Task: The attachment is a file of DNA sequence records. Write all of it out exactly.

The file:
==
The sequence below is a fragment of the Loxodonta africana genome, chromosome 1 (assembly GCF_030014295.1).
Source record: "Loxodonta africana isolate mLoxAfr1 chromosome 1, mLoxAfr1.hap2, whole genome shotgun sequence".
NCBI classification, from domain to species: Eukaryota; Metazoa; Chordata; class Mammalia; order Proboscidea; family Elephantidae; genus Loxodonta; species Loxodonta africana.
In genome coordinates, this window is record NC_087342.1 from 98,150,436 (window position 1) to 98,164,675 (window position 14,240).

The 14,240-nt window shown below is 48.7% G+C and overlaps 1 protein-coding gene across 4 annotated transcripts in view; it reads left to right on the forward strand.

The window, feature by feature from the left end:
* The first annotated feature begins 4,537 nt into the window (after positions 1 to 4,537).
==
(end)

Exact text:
The sequence below is a fragment of the Loxodonta africana genome, chromosome 1 (assembly GCF_030014295.1).
Source record: "Loxodonta africana isolate mLoxAfr1 chromosome 1, mLoxAfr1.hap2, whole genome shotgun sequence".
NCBI classification, from domain to species: Eukaryota; Metazoa; Chordata; class Mammalia; order Proboscidea; family Elephantidae; genus Loxodonta; species Loxodonta africana.
In genome coordinates, this window is record NC_087342.1 from 98,150,436 (window position 1) to 98,164,675 (window position 14,240).

The 14,240-nt window shown below is 48.7% G+C and overlaps 1 protein-coding gene across 4 annotated transcripts in view; it reads left to right on the forward strand.

The window, feature by feature from the left end:
* The first annotated feature begins 4,537 nt into the window (after positions 1 to 4,537).